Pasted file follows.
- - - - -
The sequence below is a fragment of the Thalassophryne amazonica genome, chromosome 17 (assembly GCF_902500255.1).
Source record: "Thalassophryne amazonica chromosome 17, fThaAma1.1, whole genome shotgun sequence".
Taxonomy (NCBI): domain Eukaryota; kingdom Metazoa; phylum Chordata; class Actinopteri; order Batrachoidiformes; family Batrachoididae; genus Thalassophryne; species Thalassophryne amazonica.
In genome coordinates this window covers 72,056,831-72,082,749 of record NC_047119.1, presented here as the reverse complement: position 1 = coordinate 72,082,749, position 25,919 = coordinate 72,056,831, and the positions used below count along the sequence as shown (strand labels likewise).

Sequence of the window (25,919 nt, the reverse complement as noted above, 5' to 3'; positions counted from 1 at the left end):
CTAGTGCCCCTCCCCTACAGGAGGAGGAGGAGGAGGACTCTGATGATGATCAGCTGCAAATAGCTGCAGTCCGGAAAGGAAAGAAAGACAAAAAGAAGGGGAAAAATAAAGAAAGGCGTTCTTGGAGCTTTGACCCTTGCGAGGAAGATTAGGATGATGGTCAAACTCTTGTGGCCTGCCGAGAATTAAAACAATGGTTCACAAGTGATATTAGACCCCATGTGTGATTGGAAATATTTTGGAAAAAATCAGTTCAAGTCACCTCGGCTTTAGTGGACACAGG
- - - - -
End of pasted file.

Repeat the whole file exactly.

The sequence below is a fragment of the Thalassophryne amazonica genome, chromosome 17 (assembly GCF_902500255.1).
Source record: "Thalassophryne amazonica chromosome 17, fThaAma1.1, whole genome shotgun sequence".
Taxonomy (NCBI): domain Eukaryota; kingdom Metazoa; phylum Chordata; class Actinopteri; order Batrachoidiformes; family Batrachoididae; genus Thalassophryne; species Thalassophryne amazonica.
In genome coordinates this window covers 72,056,831-72,082,749 of record NC_047119.1, presented here as the reverse complement: position 1 = coordinate 72,082,749, position 25,919 = coordinate 72,056,831, and the positions used below count along the sequence as shown (strand labels likewise).

Sequence of the window (25,919 nt, the reverse complement as noted above, 5' to 3'; positions counted from 1 at the left end):
CTAGTGCCCCTCCCCTACAGGAGGAGGAGGAGGAGGACTCTGATGATGATCAGCTGCAAATAGCTGCAGTCCGGAAAGGAAAGAAAGACAAAAAGAAGGGGAAAAATAAAGAAAGGCGTTCTTGGAGCTTTGACCCTTGCGAGGAAGATTAGGATGATGGTCAAACTCTTGTGGCCTGCCGAGAATTAAAACAATGGTTCACAAGTGATATTAGACCCCATGTGTGATTGGAAATATTTTGGAAAAAATCAGTTCAAGTCACCTCGGCTTTAGTGGACACAGG